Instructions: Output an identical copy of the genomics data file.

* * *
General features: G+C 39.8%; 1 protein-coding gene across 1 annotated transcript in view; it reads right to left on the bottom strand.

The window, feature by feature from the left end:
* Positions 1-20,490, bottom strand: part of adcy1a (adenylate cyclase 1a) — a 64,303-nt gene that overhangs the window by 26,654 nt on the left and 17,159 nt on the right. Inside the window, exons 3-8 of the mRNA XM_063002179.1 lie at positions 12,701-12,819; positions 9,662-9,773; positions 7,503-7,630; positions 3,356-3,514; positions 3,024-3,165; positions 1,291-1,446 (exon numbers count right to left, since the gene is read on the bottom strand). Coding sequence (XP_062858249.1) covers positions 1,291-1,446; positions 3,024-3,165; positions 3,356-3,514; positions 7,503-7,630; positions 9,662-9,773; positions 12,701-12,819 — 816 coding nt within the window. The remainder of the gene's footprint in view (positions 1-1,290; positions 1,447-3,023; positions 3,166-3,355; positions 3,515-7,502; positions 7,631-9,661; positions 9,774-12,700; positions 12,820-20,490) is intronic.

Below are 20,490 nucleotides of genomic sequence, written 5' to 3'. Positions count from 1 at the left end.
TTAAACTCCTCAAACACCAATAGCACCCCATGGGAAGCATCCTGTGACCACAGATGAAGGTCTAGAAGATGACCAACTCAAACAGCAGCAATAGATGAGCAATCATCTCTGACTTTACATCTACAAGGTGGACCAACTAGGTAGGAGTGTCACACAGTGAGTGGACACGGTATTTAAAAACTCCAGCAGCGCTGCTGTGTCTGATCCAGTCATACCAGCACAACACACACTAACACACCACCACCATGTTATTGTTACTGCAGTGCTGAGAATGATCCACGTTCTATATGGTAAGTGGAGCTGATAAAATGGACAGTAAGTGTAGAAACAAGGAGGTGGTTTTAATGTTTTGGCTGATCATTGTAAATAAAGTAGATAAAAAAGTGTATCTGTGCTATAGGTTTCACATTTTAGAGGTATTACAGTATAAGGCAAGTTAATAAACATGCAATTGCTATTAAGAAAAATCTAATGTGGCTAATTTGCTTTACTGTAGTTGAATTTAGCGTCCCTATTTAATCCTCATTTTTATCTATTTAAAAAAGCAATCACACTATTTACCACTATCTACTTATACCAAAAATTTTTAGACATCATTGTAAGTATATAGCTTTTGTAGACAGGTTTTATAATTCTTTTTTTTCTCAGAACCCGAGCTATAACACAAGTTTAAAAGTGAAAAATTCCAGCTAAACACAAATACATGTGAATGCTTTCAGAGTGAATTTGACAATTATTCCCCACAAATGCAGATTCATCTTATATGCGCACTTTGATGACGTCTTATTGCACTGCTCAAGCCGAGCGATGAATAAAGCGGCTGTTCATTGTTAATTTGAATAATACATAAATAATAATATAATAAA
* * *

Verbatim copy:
General features: G+C 39.8%; 1 protein-coding gene across 1 annotated transcript in view; it reads right to left on the bottom strand.

The window, feature by feature from the left end:
* Positions 1-20,490, bottom strand: part of adcy1a (adenylate cyclase 1a) — a 64,303-nt gene that overhangs the window by 26,654 nt on the left and 17,159 nt on the right. Inside the window, exons 3-8 of the mRNA XM_063002179.1 lie at positions 12,701-12,819; positions 9,662-9,773; positions 7,503-7,630; positions 3,356-3,514; positions 3,024-3,165; positions 1,291-1,446 (exon numbers count right to left, since the gene is read on the bottom strand). Coding sequence (XP_062858249.1) covers positions 1,291-1,446; positions 3,024-3,165; positions 3,356-3,514; positions 7,503-7,630; positions 9,662-9,773; positions 12,701-12,819 — 816 coding nt within the window. The remainder of the gene's footprint in view (positions 1-1,290; positions 1,447-3,023; positions 3,166-3,355; positions 3,515-7,502; positions 7,631-9,661; positions 9,774-12,700; positions 12,820-20,490) is intronic.

Below are 20,490 nucleotides of genomic sequence, written 5' to 3'. Positions count from 1 at the left end.
TTAAACTCCTCAAACACCAATAGCACCCCATGGGAAGCATCCTGTGACCACAGATGAAGGTCTAGAAGATGACCAACTCAAACAGCAGCAATAGATGAGCAATCATCTCTGACTTTACATCTACAAGGTGGACCAACTAGGTAGGAGTGTCACACAGTGAGTGGACACGGTATTTAAAAACTCCAGCAGCGCTGCTGTGTCTGATCCAGTCATACCAGCACAACACACACTAACACACCACCACCATGTTATTGTTACTGCAGTGCTGAGAATGATCCACGTTCTATATGGTAAGTGGAGCTGATAAAATGGACAGTAAGTGTAGAAACAAGGAGGTGGTTTTAATGTTTTGGCTGATCATTGTAAATAAAGTAGATAAAAAAGTGTATCTGTGCTATAGGTTTCACATTTTAGAGGTATTACAGTATAAGGCAAGTTAATAAACATGCAATTGCTATTAAGAAAAATCTAATGTGGCTAATTTGCTTTACTGTAGTTGAATTTAGCGTCCCTATTTAATCCTCATTTTTATCTATTTAAAAAAGCAATCACACTATTTACCACTATCTACTTATACCAAAAATTTTTAGACATCATTGTAAGTATATAGCTTTTGTAGACAGGTTTTATAATTCTTTTTTTTCTCAGAACCCGAGCTATAACACAAGTTTAAAAGTGAAAAATTCCAGCTAAACACAAATACATGTGAATGCTTTCAGAGTGAATTTGACAATTATTCCCCACAAATGCAGATTCATCTTATATGCGCACTTTGATGACGTCTTATTGCACTGCTCAAGCCGAGCGATGAATAAAGCGGCTGTTCATTGTTAATTTGAATAATACATAAATAATAATATAATAAA